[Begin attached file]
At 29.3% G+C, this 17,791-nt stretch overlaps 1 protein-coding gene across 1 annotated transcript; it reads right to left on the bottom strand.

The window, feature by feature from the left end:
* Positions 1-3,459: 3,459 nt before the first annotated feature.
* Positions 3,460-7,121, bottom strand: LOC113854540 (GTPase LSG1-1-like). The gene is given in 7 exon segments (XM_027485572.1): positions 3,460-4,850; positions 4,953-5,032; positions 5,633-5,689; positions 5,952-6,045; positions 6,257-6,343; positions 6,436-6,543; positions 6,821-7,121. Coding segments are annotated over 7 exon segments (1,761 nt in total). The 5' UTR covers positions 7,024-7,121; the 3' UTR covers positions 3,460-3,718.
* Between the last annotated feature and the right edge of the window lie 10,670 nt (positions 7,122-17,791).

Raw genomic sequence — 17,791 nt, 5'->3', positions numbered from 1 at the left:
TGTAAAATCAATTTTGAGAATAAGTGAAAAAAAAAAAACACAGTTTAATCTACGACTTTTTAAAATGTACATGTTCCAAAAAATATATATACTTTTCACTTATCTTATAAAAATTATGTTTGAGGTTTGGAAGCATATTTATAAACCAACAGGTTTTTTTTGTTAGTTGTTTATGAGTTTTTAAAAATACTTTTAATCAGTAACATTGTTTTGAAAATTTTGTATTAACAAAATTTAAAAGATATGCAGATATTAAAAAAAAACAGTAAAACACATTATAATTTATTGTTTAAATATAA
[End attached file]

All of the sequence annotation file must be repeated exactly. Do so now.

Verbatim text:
At 29.3% G+C, this 17,791-nt stretch overlaps 1 protein-coding gene across 1 annotated transcript; it reads right to left on the bottom strand.

The window, feature by feature from the left end:
* Positions 1-3,459: 3,459 nt before the first annotated feature.
* Positions 3,460-7,121, bottom strand: LOC113854540 (GTPase LSG1-1-like). The gene is given in 7 exon segments (XM_027485572.1): positions 3,460-4,850; positions 4,953-5,032; positions 5,633-5,689; positions 5,952-6,045; positions 6,257-6,343; positions 6,436-6,543; positions 6,821-7,121. Coding segments are annotated over 7 exon segments (1,761 nt in total). The 5' UTR covers positions 7,024-7,121; the 3' UTR covers positions 3,460-3,718.
* Between the last annotated feature and the right edge of the window lie 10,670 nt (positions 7,122-17,791).

Raw genomic sequence — 17,791 nt, 5'->3', positions numbered from 1 at the left:
TGTAAAATCAATTTTGAGAATAAGTGAAAAAAAAAAAACACAGTTTAATCTACGACTTTTTAAAATGTACATGTTCCAAAAAATATATATACTTTTCACTTATCTTATAAAAATTATGTTTGAGGTTTGGAAGCATATTTATAAACCAACAGGTTTTTTTTGTTAGTTGTTTATGAGTTTTTAAAAATACTTTTAATCAGTAACATTGTTTTGAAAATTTTGTATTAACAAAATTTAAAAGATATGCAGATATTAAAAAAAAACAGTAAAACACATTATAATTTATTGTTTAAATATAA